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05:57:59 <HackEgo> [wiki] [[A:;]] https://esolangs.org/w/index.php?diff=46643&oldid=46638 * * (+4) added link to deadfish from deadfish interp
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06:22:24 <lifthrasiir> A:; sounds like the finite-state automaton, isn't it?
06:23:30 <lifthrasiir> wait, it should be PDA instead*
06:28:47 <oerjan> *doesn't it
06:29:51 <oerjan> you don't use "isn't it" unless "is" is the original verb (which may be auxiliary.)
06:30:28 <shachaf> oerjan: clearly that was shorthand for "isn't it so?" hth
06:31:02 <lifthrasiir> oerjan: good catch. composing a sentence with an arbitrary lookahead is a bit hard.
06:31:28 <lifthrasiir> (forgot to fix the matching verb when the original verb was changed)
06:31:35 <oerjan> aha
06:33:57 <oerjan> i have that problem when the irc lines get too long to show in the input
06:34:14 <oerjan> *the input line
06:34:22 <oerjan> yep, totally an example.
06:34:41 * oerjan is frequently tempted to whack his own head.
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07:03:31 <Taneb> Goood morning
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07:32:21 <oerjan> mörnïng
08:07:21 <lifthrasiir> rnømıng
08:07:38 <izabera> hi satan
08:11:37 <oerjan> `? canary
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08:12:24 <HackEgo> ​*tsjørp*
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08:50:54 <izabera> https://imgur.com/gallery/4nSm8pw
08:51:16 <izabera> and they call *that* parenting done right?
08:51:22 <izabera> BLUE CROSS WTF
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09:01:24 <mroman> fniard
09:01:29 <mroman> fungot: hello there
09:01:30 <fungot> mroman: spineless tagless g-machine, fnord machine, i would think" to " ' foo" just as " :print". was apparently added to vi for quick-hit editing and on remote systems.
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10:06:46 <fizzie> "You spineless, tagless g-machine" is a good insult.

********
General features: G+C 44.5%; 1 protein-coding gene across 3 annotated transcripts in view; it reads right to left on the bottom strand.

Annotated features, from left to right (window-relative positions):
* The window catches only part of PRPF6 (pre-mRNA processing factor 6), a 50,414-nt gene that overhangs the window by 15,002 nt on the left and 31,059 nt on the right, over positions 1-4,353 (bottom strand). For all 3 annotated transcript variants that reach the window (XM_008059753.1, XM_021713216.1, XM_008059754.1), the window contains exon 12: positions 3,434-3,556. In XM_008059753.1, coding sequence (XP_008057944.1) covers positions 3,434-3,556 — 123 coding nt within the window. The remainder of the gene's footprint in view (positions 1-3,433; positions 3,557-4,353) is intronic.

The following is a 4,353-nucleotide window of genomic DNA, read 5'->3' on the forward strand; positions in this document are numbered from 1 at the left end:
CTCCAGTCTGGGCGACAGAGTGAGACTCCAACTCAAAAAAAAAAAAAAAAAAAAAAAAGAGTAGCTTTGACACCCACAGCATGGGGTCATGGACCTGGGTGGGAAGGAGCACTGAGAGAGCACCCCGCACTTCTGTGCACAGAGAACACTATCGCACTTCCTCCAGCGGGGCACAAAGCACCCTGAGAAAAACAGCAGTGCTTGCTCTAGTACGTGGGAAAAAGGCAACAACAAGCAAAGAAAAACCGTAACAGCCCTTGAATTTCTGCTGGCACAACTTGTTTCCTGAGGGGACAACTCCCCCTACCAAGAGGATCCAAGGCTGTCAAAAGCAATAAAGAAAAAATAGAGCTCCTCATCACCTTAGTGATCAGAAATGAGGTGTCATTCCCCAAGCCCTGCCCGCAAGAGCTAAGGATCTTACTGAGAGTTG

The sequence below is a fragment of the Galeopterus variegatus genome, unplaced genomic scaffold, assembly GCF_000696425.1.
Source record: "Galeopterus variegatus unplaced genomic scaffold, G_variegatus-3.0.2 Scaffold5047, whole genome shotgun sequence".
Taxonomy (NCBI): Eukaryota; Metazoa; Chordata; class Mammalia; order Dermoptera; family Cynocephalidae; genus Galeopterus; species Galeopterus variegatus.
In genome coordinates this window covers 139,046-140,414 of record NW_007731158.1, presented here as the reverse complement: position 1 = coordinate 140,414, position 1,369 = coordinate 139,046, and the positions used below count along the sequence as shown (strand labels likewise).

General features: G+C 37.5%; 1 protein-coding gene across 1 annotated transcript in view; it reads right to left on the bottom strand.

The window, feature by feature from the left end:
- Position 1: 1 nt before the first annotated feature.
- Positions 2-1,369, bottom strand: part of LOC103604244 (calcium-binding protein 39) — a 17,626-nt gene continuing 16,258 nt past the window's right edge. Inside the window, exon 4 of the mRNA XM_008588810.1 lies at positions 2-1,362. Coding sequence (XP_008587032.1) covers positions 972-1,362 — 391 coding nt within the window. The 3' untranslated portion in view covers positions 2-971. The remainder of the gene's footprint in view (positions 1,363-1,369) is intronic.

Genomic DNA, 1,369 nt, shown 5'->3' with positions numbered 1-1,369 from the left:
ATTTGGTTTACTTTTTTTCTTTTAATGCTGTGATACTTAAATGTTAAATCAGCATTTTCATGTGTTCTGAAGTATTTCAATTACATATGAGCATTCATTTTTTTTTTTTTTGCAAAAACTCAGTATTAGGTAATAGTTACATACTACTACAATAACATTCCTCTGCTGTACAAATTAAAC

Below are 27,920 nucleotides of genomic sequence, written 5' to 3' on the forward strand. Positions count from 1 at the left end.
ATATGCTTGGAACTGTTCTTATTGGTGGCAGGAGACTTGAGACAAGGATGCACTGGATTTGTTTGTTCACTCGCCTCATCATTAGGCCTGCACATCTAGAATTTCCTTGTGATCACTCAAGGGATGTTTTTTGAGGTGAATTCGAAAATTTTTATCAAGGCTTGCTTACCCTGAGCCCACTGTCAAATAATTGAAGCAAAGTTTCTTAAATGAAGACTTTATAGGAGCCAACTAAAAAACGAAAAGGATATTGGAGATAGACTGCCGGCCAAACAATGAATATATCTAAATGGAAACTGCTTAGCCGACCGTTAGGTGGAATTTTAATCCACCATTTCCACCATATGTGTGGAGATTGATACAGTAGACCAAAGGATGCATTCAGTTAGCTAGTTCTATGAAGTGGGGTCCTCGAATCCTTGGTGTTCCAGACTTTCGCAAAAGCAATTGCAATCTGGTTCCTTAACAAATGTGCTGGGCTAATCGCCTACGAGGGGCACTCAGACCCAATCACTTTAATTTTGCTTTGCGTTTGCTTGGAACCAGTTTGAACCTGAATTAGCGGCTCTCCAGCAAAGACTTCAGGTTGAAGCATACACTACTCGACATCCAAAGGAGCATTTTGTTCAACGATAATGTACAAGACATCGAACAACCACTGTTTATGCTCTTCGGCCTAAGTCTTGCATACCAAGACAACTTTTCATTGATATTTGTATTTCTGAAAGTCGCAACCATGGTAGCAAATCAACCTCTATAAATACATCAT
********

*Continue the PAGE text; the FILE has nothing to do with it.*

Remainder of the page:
10:07:01 <fizzie> fungot: What's your spine like?
10:07:01 <fungot> fizzie: i like books :) i know better than i had to take.
10:10:07 <fizzie> fungot: What's the last book you've read, then?
10:10:07 <fungot> fizzie: eval ( display ' hello) and ( " utils.ss" " walmart") are in lieksa currently. sorry.
10:10:23 <fizzie> Best book.
10:10:41 <myname> i like how the parantheses match
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13:34:34 <mroman> fungot: Would you ban fracking?
13:34:34 <fungot> mroman: the next thing?
13:34:40 <mroman> fungot: yeah, fracking the next thing.
13:34:41 <fungot> mroman: wanna fork io to use st style? or what about 1-?
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15:04:55 <ais523> this is getting ridiculous: https://api.left-pad.io/?str=test&len=12&ch=%22
15:05:03 <ais523> I am insanely angry about this on about three dimensions at once
15:07:44 <myname> ais523: https://github.com/jsayol/leftpad-sdk
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15:09:07 <tromp_> i couldn't resist commenting in https://news.ycombinator.com/item?id=11350651
15:09:25 <ais523> I've informed the author
15:09:30 <int-e> wait... I can sort of understand that it trips on ", but why is it trying to parse its own broken json?
15:09:50 <ais523> int-e: as far as I can tell it's literally substituting the URL parameters into a string, then interpreting the resulting string as json
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15:11:47 <ais523> it's doing something along the lines of (this is Perl, but it's probably written in a different language) «my $json = qq/{str:"$str", len:$len, ch:"$ch"}/; my $args = JSON->decode_json $json;»
15:11:57 <ais523> err, not ->
15:12:01 <ais523> it's doing something along the lines of (this is Perl, but it's probably written in a different language) «my $json = qq/{str:"$str", len:$len, ch:"$ch"}/; my $args = JSON::decode_json $json;»
15:12:57 <ais523> how can you screw up something so simple?
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15:13:15 <int-e> anyway, this is thedailywtf material
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15:13:52 <int-e> how can you rely on a remote string padding service?!
15:14:41 <tromp_> it's all a joke
15:16:29 <ais523> it was clearly designed as a joke, but I'm still offended at how badly it's written
15:16:43 <int-e> is it? https://github.com/azer/left-pad/issues/4 doesn't sound like it's all a joke.
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15:17:17 <int-e> (Of course there's hope that the left-pad.io site is a joke.)
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15:20:08 <myname> i bet there will be people using leftpad-sdk
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16:25:41 <hppavilion[2]> tswett: Here's something that'd be useful for Quendle libraries
16:26:05 <hppavilion[2]> tswett: If every table had a global "properties" set of strings that could be given values to denote that that table meets certain properties